Let’s look at the State-wise index of Opposition unity/disunity in the wake of signals from Bangalore
The galaxy of leaders who attended the swearing-in ceremony of JDS’s HD Kumaraswamy as the Chief Minister of Karnataka at the head of a coalition with the Congress has certainly, and justifiably, put a spring in the step of the Opposition. The perfectly valid premise of anti-BJP regional parties, the Left and Congress is that electoral mathematics, if the main Opposition parties in each State have some sort of arrangement in place to take the BJP in one-on-one contests as far as possible, will trump Narendra Modi’s allegedly waning charisma and Amit Shah’s much-vaunted election machine which may be together termed electoral chemistry. Whether this will work or not will, naturally, only be tested in the 2019 General Election. But a dekko at the current state of play in major States should provide grounds for a reasonable prognosis of how matters may develop.
Let’s first look at those leaders of non-BJP parties who were not in Bangalore — Telangana Chief Minister K Chandrashekhar Rao of the TRS, Odisha Chief Minister Naveen Patnaik of the BJD, MK Stalin of the DMK and the Chautalas of the INLD. Put together the States of Tamil Nadu (39), Orissa (21), Telangana (17) and Haryana (10) send 87 MPs to the Lok Sabha. KCR and Patnaik’s reluctance to reveal their cards at this stage is perfectly understandable as in both States while the BJP is in the ascendant the Congress is still their main Opposition. As for the DMK, it is likely to ally with the winning side post-2019 — it has been part of both the UPA and the NDA in the past — if it gets the numbers which look likely keeping in mind the increasing unpopularity of the ruling AIADMK. Additionally, the Rajinikanth factor may also be in play in Tamil Nadu depending on the number of seats his party contests/wins. In Haryana, where the BJP is ruling, the INLD and Congress are locked in a battle to be the main Opposition. These States, therefore and provided nothing changes, will have a low index of Opposition unity in 2019.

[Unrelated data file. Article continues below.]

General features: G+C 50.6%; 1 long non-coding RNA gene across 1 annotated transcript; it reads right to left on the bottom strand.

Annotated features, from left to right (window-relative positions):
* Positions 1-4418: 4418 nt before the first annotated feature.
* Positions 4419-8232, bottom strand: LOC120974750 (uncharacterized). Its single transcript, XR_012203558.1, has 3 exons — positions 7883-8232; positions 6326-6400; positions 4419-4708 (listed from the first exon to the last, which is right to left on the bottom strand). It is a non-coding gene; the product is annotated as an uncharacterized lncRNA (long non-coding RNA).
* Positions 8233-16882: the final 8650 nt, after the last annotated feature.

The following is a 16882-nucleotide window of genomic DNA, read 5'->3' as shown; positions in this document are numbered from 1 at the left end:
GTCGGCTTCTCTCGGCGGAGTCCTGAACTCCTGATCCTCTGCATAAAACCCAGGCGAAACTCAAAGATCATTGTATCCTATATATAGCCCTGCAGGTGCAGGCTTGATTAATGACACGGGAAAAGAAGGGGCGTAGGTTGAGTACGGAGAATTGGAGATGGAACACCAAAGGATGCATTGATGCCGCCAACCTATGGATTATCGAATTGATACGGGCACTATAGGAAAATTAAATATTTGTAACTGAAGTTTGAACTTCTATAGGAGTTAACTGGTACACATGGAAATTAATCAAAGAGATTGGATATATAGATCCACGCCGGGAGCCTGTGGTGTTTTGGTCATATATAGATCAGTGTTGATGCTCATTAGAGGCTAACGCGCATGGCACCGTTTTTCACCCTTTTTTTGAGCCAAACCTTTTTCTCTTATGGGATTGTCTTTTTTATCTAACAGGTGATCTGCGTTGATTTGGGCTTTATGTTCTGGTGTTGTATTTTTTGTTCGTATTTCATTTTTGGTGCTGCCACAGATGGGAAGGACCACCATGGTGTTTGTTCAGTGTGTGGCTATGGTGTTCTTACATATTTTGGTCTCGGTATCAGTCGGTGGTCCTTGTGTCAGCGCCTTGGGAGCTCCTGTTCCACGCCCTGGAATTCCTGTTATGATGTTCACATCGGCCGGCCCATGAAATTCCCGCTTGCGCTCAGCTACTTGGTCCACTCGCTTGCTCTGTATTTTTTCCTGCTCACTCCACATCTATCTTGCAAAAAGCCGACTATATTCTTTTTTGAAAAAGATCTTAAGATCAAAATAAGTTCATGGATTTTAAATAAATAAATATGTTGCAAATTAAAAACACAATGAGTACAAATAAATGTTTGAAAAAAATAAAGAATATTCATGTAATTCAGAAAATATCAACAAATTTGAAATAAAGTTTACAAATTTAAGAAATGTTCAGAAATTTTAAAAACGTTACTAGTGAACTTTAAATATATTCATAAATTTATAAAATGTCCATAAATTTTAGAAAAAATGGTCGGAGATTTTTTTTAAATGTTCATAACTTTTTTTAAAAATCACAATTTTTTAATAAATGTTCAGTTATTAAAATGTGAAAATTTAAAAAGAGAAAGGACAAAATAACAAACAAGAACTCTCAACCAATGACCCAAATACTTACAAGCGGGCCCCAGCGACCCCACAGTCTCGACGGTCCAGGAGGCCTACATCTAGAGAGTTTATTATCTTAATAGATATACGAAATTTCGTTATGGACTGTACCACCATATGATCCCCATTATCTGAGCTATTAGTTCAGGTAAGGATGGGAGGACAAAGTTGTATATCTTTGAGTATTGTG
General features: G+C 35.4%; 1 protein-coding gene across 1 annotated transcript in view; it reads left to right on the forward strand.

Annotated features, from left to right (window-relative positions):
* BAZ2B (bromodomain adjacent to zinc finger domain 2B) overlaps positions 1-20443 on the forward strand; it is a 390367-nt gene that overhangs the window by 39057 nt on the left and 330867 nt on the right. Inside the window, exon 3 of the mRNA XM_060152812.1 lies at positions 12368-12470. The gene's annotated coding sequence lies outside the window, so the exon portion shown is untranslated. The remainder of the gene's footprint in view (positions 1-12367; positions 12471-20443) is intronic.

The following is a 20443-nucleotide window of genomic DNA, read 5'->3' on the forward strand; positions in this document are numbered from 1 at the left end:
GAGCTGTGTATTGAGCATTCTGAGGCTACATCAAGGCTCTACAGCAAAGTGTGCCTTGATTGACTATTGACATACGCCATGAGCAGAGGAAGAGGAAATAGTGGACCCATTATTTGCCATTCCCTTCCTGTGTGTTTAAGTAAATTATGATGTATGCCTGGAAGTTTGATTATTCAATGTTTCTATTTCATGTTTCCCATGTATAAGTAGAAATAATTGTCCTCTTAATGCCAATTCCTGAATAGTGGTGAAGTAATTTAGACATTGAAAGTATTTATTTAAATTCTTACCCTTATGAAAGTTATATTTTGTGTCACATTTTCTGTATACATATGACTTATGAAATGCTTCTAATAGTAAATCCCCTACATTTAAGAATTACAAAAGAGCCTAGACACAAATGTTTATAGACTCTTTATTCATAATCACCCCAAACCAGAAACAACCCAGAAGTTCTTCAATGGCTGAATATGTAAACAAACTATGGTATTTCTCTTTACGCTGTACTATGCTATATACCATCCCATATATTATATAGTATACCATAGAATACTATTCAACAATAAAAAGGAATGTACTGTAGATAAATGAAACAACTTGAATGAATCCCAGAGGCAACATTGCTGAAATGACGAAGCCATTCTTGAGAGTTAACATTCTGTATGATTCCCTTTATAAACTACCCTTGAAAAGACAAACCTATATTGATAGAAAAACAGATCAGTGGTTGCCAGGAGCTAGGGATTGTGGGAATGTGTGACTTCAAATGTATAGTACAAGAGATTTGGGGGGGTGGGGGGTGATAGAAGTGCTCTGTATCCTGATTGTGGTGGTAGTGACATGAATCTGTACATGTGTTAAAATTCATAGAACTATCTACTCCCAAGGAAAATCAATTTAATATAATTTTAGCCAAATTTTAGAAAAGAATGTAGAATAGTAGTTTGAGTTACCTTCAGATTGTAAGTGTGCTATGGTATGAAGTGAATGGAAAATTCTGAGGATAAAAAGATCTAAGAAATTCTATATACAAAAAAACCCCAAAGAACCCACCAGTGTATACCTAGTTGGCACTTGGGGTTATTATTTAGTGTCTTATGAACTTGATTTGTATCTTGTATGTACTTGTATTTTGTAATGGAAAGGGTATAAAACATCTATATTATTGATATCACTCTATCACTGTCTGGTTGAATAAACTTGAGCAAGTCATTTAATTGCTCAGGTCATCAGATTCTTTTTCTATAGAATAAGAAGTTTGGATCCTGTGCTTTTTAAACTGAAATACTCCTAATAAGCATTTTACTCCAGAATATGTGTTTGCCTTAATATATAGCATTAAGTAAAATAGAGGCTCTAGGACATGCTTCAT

The next bunch of major States we need to examine are those where there is a direct contest likely between the Congress and the BJP in the main. These include Punjab (13), Rajasthan (25), Madhya Pradesh (29), Chhattisgarh (11), Gujarat (26), North-east States including Assam (25), Himachal Pradesh (4) and Uttarakhand (5) which total of 138 Lok Sabha seats. Even assuming the BSP which has decent pockets of support in Madhya Pradesh and Punjab, and also AAP in Punjab, agree to a seamless seat-adjustment with the Congress to prevent a split in Opposition votes, these will be very keenly fought States in the General Election. The Opposition’s assessment is that there is no way the BJP, which made a virtual clean sweep of these States in the 2014 Lok Sabha poll, can do even half as well this time around. But it must also be remembered that these are what can be termed saffron strongholds and there is a reason why they backed Modi so strongly. BJP insiders argue that while losses for the party could be expected in the Assembly polls in some of these States, in the Lok Sabha with a ek sher, sau langur redux campaign in place and Modi-for-PM on offer, these stronghold States will back the BJP strongly again.
For the above 225 Lok Sabha seats, therefore, the index of Opposition unity and/or the relative weakness of the Opposition may give the BJP some breathing space. It is in the remaining 318 Lok Sabha seats mainly from Jharkhand, Andhra Pradesh, Karnataka, Kerala, West Bengal, Maharashtra, Delhi, Uttar Pradesh and Bihar where the Opposition’s index of unity could be high if the turnout in Bangalore on Wednesday is any indication. That should worry the BJP.